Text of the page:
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Measurement of Price Level Changes the Consumers Price Index

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MEASUREMENT OF PRICE LEVEL CHANGES: THE CONSUMERS PRICE INDEX U.S. Bureau of Labor Statistics The Consumer Price Index Background and Uses The Consumer Price Index prepared by the Bureau of Labor Statistics is a statistical measure of changes in prices of the goods and services bought by families of city wage earners and clerical workers. The index was initiated during World War I, when prices rose rapidly, for use in wage negotiations, particularly in shipbuilding centers. Coverage was gradually extended to include industrial cities throughout the country and estimates of nationwide changes in consumer prices were published at intervals beginning in October 1919. Regular publication was begun in February 1921. Weights used in these early indexes were based on surveys of family expenditures conducted during the period from 1917 to 1919. In the fall of 1935 the Bureau introduced improved methods of calculating the index, and in 1940 completed revision of the weights to correspond with 1934-36 family expenditure patterns as determined by another extensive study of family consumption. During World War II, when many items were scarce and goods were rationed, the weights were adjusted to reflect these conditions; in 1950 the Bureau again adjusted weights to reflect the effect of postwar changes in spending patterns. The most recent comprehensive revision of the index, begun in November 1949, was completed in January 1953, and weights representing 1951-52 spending patterns were introduced.

Since price change is one of the most important factors affecting the cost of living over short periods of time, the Bureau's index provides a satisfactory approximation of changes in the cost of living of urban wageearner and clerical-worker families. Widespread acceptance of this use is shown by the inclusion in labor-management agreements of automatic wage adjustment clauses.based on the Index, particularly after 1950. It has been estimated that, in early 1951, wages of several million employees were adjusted according to changes in the Consumer Price Index. In addition, the index is used as a measure of changes in the purchasing power of the consumer's dollar, and as a guide in the formulation of broad economic and social policy.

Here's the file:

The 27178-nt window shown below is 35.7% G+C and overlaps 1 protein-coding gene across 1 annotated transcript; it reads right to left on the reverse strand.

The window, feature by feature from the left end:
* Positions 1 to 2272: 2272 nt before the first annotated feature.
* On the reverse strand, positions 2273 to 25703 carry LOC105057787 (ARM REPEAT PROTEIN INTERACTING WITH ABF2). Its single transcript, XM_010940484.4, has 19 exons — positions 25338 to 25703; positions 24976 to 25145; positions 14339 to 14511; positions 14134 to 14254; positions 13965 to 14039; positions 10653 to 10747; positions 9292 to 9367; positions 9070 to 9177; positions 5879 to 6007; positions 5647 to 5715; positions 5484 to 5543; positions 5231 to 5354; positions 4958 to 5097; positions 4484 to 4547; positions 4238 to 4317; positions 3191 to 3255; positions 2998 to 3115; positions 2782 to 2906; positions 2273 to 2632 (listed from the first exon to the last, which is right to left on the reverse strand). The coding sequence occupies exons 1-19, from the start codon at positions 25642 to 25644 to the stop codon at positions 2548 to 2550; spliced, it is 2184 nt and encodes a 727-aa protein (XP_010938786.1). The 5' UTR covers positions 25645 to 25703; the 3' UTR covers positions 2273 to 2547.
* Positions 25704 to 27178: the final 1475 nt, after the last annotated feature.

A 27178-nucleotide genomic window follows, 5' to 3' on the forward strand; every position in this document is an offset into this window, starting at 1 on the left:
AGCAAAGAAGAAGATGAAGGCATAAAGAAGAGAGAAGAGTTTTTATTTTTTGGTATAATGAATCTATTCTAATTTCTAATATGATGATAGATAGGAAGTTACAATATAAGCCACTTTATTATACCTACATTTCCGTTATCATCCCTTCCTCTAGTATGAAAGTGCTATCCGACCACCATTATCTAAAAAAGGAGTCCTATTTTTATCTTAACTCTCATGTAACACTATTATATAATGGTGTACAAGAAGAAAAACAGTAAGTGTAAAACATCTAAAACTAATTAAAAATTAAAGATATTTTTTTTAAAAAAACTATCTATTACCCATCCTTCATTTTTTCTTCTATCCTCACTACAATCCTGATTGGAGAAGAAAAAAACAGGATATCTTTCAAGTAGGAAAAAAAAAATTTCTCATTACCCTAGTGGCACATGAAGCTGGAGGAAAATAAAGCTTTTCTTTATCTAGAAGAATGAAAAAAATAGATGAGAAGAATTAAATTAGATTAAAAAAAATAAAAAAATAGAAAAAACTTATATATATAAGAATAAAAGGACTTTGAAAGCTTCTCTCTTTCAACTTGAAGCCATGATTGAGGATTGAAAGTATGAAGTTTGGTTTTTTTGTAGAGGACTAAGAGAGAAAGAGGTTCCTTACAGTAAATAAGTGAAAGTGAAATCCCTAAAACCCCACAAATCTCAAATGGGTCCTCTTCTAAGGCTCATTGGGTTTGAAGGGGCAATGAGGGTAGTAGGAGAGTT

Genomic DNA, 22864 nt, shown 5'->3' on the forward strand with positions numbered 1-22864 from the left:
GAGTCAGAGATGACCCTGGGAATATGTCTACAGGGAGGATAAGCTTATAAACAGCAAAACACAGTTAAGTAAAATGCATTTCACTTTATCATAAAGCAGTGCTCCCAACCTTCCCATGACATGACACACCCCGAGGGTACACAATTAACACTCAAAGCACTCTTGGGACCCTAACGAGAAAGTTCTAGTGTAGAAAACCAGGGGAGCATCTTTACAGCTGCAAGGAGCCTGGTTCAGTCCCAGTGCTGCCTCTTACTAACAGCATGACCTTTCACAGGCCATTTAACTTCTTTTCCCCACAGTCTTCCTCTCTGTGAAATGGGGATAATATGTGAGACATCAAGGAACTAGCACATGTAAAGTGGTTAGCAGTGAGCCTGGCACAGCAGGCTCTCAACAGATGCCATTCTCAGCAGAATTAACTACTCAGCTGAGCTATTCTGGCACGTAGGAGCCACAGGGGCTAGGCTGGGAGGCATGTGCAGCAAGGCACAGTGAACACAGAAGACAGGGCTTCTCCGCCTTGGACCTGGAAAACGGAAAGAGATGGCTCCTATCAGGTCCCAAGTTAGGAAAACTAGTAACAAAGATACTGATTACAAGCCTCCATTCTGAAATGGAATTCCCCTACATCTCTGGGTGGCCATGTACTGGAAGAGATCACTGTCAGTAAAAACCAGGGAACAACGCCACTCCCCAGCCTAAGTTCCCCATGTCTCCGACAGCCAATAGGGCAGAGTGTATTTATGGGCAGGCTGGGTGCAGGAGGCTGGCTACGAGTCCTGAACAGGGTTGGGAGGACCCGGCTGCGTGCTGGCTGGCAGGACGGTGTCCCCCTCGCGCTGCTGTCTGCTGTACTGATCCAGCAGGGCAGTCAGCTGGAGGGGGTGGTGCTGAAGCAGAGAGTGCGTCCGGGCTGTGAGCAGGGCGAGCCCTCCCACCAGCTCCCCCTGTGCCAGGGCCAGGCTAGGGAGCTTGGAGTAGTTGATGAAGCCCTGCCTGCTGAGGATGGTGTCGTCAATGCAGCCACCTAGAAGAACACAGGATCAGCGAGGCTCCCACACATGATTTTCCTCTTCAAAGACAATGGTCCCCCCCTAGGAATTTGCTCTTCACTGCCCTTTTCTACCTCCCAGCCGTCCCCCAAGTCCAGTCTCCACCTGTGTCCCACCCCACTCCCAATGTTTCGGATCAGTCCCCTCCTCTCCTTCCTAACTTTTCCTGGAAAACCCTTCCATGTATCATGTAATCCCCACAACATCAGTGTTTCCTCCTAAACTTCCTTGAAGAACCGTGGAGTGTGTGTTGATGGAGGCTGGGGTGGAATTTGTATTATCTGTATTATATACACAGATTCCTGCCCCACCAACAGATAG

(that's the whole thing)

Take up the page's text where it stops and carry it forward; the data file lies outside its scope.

In 1951, a Special Subcommittee of the Committee on Education and Labor of the House of Representatives held extensive hearings concerning the Consumer Price Index. One of the Committee's reasons for undertaking the investigation was that "any governmental statistic of such paramount importance as the Consumer Price Index should be understood by the public so that it will receive proper confidence and respect." The Sub

committee heard more than 30 witnesses, including the Bureau officials responsible for the index and a large representative group of users from both labor and management. The Subcommittee also heard members of the Technical Advisory Committee of the American Statistical Association. Upon completion of its investigation, the Subcommittee reported its recommendations and comments, concluding that the Consumer Price Index was generally adequate for the purposes for which it was intended.

Index Measurement

The complete title of this index, popularly referred to as "The Consumer Price Index," is "Index of Change in Prices of Goods and Services Purchased by City Wage-Earner and Clerical-Worker Families." The index is concerned with price changes involving retail prices of foods, clothing, house-furnishings, fuel, and other goods; fees paid to doctors and dentists; prices in barbershops and other service establishments; rents; rates charged for transportation, electricity, gas, and other utilities; etc. Prices are those charged to consumers, including sales and excise taxes.

The different goods and services priced for the index are representative of the goods and services bought by city wage-earner and clericalworker families to use, replace, and add to their possessions, as determined in a comprehensive survey of family incomes and expenditures. These families are defined as units of 2 or more persons who live in the 3,000 towns, cities and suburbs of the United States, ranging in size from small cities of 2,500 population to the largest cities. The heads of these families are wage earners or salaried clerical workers, including craftsmen, factory workers, laborers, clerks, sales and service workers (except domestic service workers). Many of the families have two or more wage or salary workers; as a result, average family incomes are higher than average individual earnings. (Families with incomes after taxes of $10,000 or more are excluded.) The average size of the families included in the index was estimated to be about 3.3 persons, and their 1952 average family income after taxes was estimated at about $4,160. These families represent about 64 percent of all persons living in urban places and about 40 percent of the total United States population.

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